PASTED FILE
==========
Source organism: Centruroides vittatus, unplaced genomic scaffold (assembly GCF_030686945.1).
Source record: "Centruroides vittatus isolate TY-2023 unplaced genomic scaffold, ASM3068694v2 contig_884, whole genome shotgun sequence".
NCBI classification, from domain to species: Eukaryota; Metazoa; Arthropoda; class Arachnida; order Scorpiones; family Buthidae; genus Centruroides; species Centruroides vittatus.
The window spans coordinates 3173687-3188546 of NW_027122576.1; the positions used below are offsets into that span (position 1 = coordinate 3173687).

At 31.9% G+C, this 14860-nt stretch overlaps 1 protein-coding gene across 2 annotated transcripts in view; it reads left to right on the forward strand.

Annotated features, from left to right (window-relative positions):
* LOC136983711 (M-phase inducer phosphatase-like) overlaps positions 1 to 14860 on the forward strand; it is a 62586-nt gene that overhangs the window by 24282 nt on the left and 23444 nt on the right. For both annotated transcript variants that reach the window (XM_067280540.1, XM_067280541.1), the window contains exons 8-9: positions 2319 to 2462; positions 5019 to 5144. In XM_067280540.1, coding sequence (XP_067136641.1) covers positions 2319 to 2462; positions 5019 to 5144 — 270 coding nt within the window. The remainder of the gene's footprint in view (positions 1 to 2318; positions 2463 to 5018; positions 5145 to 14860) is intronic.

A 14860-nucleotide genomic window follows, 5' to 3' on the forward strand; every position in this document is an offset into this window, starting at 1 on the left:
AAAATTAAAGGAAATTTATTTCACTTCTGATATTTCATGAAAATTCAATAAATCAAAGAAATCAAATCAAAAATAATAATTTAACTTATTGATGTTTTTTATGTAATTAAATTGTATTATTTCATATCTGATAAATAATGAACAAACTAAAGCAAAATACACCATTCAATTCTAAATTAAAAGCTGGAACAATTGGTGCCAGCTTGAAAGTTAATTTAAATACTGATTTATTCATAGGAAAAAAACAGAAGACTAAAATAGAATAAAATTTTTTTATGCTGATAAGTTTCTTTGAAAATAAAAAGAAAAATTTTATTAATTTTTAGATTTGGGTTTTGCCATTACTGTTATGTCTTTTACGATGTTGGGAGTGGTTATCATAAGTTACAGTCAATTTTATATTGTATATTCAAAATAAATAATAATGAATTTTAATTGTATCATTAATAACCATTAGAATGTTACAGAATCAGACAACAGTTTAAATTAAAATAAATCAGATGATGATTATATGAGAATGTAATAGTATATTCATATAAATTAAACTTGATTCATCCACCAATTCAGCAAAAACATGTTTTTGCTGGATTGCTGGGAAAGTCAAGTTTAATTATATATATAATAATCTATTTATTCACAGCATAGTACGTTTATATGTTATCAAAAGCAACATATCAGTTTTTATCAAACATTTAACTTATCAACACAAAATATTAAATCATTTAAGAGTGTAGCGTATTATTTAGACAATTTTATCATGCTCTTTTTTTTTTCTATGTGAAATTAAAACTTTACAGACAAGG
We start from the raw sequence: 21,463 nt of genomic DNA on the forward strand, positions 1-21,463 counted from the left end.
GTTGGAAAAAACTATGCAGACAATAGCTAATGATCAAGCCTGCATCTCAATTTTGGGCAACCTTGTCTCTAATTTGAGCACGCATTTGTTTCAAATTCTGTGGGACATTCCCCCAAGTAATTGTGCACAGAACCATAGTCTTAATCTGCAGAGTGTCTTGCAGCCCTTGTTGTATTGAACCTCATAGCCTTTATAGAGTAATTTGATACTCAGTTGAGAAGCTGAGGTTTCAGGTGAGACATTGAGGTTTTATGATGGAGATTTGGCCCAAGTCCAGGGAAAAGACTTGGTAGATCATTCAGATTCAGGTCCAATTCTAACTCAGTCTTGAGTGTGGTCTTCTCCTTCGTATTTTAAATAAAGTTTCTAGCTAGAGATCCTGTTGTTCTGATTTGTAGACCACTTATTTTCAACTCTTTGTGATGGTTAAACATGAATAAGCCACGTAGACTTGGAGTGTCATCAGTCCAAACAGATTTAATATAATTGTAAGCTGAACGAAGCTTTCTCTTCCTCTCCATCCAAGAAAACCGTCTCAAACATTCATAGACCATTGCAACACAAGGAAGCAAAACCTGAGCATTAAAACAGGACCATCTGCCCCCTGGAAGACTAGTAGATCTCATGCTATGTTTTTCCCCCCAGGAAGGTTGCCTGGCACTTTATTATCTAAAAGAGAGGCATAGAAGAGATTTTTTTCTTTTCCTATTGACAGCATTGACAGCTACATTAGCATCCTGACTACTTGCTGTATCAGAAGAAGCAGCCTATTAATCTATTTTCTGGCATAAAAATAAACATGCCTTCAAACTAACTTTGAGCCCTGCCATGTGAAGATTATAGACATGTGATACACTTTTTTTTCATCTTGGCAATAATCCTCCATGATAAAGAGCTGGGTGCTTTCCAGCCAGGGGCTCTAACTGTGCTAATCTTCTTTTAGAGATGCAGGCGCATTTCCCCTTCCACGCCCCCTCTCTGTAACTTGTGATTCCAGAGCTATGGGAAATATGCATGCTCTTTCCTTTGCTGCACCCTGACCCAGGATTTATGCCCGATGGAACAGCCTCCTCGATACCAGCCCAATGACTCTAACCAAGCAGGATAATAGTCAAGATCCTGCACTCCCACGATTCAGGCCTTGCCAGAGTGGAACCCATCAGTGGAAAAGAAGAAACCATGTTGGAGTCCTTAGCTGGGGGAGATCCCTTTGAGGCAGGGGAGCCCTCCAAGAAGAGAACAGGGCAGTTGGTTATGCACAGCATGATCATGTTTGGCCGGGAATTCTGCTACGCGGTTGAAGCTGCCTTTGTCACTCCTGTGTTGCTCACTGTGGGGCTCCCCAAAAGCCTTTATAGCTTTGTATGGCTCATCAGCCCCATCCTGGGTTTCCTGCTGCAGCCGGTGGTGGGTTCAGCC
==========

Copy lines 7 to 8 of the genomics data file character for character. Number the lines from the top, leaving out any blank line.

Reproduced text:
* LOC136983711 (M-phase inducer phosphatase-like) overlaps positions 1 to 14860 on the forward strand; it is a 62586-nt gene that overhangs the window by 24282 nt on the left and 23444 nt on the right. For both annotated transcript variants that reach the window (XM_067280540.1, XM_067280541.1), the window contains exons 8-9: positions 2319 to 2462; positions 5019 to 5144. In XM_067280540.1, coding sequence (XP_067136641.1) covers positions 2319 to 2462; positions 5019 to 5144 — 270 coding nt within the window. The remainder of the gene's footprint in view (positions 1 to 2318; positions 2463 to 5018; positions 5145 to 14860) is intronic.

A 14860-nucleotide genomic window follows, 5' to 3' on the forward strand; every position in this document is an offset into this window, starting at 1 on the left: